God Is Still Working During a Global Shutdown

Singing a new song: Nickson Ngwira with his congregation in Mpamba, Malawi. (Nickson Ngwira)

Last Sunday, a young preacher named Nickson Ngwira stood in front of his small congregation in the village of Mpamba, Malawi, and taught the people a song in their Chichewa language. Nobody knew the words because they were all new converts to Christianity.

They sang: "Palibe ofana naye ndi Yesu / Sazapezekanso." It means: "There is no one like Jesus / There is no one like Him."

Nickson, who is 32, moved to this village four weeks ago. His home church in Mzuzu, 20 miles away, could only afford to give him $25 to help him plant the new Pentecostal Holiness congregation. But in a month Nickson has led 51 people to Jesus. He is now discipling them in spite of the challenges of the coronavirus pandemic.

"I came here to be a voice for Jesus to these people so they can become a part of the family of God," Nickson told me. "The people are suffering so much because they don't know Christ."

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Before the pandemic hit, this area near the shores of Lake Malawi was already suffering from family breakdown and a rise in AIDS infections. Many young people dropped out of school because they lack money for school fees. When COVID-19 hit, people began starving because they weren't allowed to work.

Witchcraft is also a serious problem. Just this week Nickson had to meet with a woman who had previously been involved in sorcery. He had to cast a demon out of her.

I met Nickson four years ago during a trip to Mzuzu, where he was serving as a worship leader for his church. He went to Bible college in Kenya for two years and then sensed the call to Mpamba. He is trusting God to meet his needs because the cost to rent a small room is more than he receives in support.

Last Sunday when he took up the offering in his new church, the total given was 680 Malawian kwacha. That's less than one U.S. dollar.

These challenges may seem overwhelming, but Nickson always has a smile on his face when he texts me photos from Malawi. And he probably doesn't even realize his church is growing faster than most churches in the world.

I love to hear testimonies from people like Nickson because they remind me the Holy Spirit is still working today—just as He did in the book of Acts—and that the challenges we are facing during this pandemic can't stop the spread of the gospel.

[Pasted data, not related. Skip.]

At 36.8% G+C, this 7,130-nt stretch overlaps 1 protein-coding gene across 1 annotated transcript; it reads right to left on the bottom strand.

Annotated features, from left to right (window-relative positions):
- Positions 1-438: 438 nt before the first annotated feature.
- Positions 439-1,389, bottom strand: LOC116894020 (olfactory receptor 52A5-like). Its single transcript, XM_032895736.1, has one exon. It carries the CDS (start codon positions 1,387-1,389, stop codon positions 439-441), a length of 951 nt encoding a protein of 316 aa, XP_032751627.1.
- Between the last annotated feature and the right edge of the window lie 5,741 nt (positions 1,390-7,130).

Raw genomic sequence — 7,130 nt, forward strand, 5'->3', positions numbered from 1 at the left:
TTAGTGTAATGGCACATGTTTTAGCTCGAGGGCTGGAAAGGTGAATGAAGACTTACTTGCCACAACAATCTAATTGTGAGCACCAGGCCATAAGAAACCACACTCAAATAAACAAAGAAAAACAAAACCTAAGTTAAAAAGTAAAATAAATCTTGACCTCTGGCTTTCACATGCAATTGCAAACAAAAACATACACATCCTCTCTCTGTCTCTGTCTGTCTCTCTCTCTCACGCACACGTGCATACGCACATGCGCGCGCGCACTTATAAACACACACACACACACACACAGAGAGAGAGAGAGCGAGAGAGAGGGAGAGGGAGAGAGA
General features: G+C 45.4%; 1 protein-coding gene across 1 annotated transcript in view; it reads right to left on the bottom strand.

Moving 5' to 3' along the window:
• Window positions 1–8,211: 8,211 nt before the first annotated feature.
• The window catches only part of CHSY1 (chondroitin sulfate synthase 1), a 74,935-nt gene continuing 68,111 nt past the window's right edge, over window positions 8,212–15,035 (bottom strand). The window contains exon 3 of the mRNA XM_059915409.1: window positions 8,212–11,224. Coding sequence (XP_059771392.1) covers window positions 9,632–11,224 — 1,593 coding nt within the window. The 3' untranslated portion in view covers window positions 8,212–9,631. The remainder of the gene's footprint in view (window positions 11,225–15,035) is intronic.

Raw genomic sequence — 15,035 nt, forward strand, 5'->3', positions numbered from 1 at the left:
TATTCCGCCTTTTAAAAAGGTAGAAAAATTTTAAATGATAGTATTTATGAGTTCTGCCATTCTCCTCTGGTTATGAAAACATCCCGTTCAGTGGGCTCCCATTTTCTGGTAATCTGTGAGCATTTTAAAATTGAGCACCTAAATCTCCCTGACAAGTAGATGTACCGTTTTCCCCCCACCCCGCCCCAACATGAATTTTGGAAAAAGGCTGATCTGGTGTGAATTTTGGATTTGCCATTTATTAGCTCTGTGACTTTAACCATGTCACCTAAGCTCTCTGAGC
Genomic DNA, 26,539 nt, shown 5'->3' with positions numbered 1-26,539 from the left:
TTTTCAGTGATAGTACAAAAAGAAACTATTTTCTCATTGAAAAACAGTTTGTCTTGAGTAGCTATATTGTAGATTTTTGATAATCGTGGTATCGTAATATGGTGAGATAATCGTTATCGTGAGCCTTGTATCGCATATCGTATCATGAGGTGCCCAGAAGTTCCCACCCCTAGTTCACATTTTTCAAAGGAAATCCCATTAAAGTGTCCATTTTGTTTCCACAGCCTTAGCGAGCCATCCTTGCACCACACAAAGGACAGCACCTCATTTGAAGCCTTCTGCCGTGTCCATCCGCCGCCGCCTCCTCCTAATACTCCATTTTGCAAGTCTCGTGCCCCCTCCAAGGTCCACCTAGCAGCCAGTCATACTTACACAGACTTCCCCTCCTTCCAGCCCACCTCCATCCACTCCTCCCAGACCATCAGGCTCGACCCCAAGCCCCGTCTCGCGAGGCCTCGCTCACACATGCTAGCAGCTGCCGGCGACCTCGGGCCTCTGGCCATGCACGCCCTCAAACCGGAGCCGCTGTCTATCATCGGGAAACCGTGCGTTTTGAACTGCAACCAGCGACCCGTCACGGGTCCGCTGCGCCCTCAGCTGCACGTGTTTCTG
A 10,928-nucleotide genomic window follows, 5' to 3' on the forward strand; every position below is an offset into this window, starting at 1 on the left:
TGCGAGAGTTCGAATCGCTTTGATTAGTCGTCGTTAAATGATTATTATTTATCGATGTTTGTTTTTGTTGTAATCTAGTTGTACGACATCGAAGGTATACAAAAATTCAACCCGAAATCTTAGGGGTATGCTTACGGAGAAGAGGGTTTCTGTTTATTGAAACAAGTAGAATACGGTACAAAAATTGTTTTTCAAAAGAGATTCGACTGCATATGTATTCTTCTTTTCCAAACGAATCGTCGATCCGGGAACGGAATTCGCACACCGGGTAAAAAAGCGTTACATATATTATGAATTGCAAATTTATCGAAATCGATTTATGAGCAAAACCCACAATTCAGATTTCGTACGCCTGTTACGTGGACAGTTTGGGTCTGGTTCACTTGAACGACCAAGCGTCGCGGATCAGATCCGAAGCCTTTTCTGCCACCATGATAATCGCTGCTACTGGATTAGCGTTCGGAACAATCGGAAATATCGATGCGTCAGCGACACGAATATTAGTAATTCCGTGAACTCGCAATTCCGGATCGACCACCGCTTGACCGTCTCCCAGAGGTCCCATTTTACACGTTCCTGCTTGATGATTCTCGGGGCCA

I meet so many Americans who are depressed because they listen to the mainstream media for hours each day. The constant barrage of negative news—about COVID-19 deaths, violent protests and constant bickering about politics—is triggering anxiety and causing insomnia. The media's dishonest manipulation of news is creating a mental health crisis that is more serious than the coronavirus itself.

Sometimes Christians are as guilty as secular journalists for creating a toxic atmosphere of negativity. I can't count how many times people have sent me emails and videos about the latest conspiracy theory, or a certain pastor's doom and gloom dreams or prophecies. It's no wonder some believers are throwing up their hands and saying they hope Jesus returns before 2020 ends.

I have a prediction. We will live through 2020. Life will go on. The pandemic will soon end, we will take our masks off, flights will resume, the global economy will start humming again, churches will reopen, and we will discover that even in the darkest days of 2020 God was at work.

The Bible is not a pessimistic book. It tells us that God loves us so much He sent Jesus to forgive sinners, overcome death and throw the devil into hell. It also tells us that Jesus gave us a global mission to take the message of salvation to every nation and that the Holy Spirit will empower us to finish that task.

That doesn't mean we won't struggle. We will face ups and downs, hardships, persecution and every other form of spiritual resistance. But nothing will stop God's work. The gospel will continue spreading in spite of pandemics, natural disasters, wars, political turmoil, financial collapse, Marxist movements, church scandals and dangerous heresies.

Jesus told us His kingdom is like a seed that grows so large it "becomes a tree, so that the birds of the air come and nest in its branches" (Matt. 13:32b, NASB). The growth may be slow. But no matter what the media says, nothing will stop this kingdom from increasing. No matter how dark it gets, the light will come. Open your eyes, and you'll see glimmers of hope everywhere.

J. Lee Grady was editor of Charisma for 11 years before he launched into full-time ministry in 2010. Today he directs The Mordecai Project, a Christian charitable organization that is taking the healing of Jesus to women and girls who suffer abuse and cultural oppression. Author of several books including 10 Lies the Church Tells Women, he has just released his newest book, Set My Heart on Fire, from Charisma House. You can follow him on Twitter at @LeeGrady or go to his website, themordecaiproject.org.

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